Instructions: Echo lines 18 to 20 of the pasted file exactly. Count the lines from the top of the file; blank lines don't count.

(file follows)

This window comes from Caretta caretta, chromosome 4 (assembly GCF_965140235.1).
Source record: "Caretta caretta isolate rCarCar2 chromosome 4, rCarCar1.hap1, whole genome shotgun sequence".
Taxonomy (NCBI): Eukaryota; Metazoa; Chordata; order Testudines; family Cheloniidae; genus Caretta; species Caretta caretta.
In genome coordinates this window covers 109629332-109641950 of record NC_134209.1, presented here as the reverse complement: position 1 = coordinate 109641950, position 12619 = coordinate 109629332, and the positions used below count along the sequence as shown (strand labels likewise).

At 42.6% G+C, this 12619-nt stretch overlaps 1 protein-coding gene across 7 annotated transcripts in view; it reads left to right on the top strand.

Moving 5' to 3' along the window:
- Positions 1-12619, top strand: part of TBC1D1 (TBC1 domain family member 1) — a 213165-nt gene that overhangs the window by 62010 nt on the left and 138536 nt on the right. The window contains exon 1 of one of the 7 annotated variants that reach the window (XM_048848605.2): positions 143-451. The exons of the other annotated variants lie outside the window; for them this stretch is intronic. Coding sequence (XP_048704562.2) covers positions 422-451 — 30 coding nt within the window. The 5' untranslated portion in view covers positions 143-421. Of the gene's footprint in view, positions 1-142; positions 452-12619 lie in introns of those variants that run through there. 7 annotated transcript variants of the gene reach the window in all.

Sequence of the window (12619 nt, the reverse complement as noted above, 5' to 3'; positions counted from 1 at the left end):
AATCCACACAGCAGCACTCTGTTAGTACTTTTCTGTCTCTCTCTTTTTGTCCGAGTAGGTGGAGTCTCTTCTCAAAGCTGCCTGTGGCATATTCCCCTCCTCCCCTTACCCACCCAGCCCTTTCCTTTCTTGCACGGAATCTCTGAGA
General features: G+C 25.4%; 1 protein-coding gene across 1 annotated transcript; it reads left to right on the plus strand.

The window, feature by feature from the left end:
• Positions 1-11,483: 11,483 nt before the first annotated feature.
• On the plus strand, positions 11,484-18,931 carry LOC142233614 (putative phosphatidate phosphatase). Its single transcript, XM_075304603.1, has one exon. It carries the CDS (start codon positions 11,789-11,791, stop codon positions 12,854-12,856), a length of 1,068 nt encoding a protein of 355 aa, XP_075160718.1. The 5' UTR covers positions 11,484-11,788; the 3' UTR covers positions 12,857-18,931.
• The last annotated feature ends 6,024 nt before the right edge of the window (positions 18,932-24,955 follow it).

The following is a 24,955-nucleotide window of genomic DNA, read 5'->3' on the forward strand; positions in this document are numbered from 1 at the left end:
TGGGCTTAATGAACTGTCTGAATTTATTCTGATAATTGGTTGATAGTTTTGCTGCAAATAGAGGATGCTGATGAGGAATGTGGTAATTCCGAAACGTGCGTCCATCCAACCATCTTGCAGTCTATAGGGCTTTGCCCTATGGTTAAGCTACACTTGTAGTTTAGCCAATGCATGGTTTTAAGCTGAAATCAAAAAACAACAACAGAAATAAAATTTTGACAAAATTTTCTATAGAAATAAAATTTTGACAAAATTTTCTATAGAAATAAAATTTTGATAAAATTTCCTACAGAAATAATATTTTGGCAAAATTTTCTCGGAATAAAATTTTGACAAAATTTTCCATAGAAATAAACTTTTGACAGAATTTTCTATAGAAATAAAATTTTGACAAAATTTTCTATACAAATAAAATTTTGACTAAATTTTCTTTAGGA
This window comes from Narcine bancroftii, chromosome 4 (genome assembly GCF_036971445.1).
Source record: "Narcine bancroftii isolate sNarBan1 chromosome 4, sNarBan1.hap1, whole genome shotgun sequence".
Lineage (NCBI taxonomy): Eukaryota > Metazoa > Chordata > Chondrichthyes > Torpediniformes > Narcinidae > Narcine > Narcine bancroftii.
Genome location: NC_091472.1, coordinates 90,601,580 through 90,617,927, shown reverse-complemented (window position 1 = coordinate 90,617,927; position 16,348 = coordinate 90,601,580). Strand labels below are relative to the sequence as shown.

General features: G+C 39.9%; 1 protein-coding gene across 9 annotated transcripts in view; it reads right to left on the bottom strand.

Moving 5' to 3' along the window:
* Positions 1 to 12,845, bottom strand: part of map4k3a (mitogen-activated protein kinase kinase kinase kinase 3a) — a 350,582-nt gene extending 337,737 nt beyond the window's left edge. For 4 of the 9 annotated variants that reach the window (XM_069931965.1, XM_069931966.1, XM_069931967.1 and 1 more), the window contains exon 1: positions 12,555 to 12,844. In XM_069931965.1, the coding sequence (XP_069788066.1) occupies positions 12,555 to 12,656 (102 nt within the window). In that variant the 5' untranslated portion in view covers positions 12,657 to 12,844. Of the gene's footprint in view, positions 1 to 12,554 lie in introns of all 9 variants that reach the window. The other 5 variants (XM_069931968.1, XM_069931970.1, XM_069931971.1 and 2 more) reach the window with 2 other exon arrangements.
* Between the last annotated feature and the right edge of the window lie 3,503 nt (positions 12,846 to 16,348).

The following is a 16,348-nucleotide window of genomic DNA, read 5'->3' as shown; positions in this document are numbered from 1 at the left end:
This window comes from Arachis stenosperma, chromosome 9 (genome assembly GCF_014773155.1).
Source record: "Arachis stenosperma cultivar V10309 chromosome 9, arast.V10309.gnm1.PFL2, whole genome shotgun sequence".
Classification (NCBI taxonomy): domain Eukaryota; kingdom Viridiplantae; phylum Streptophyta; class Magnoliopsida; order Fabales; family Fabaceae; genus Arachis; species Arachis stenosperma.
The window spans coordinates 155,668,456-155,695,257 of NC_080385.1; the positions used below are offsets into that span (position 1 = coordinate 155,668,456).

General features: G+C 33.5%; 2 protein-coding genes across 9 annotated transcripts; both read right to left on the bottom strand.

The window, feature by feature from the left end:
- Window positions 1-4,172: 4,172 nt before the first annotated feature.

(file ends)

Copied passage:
Source record: "Narcine bancroftii isolate sNarBan1 chromosome 4, sNarBan1.hap1, whole genome shotgun sequence".
Lineage (NCBI taxonomy): Eukaryota > Metazoa > Chordata > Chondrichthyes > Torpediniformes > Narcinidae > Narcine > Narcine bancroftii.
Genome location: NC_091472.1, coordinates 90,601,580 through 90,617,927, shown reverse-complemented (window position 1 = coordinate 90,617,927; position 16,348 = coordinate 90,601,580). Strand labels below are relative to the sequence as shown.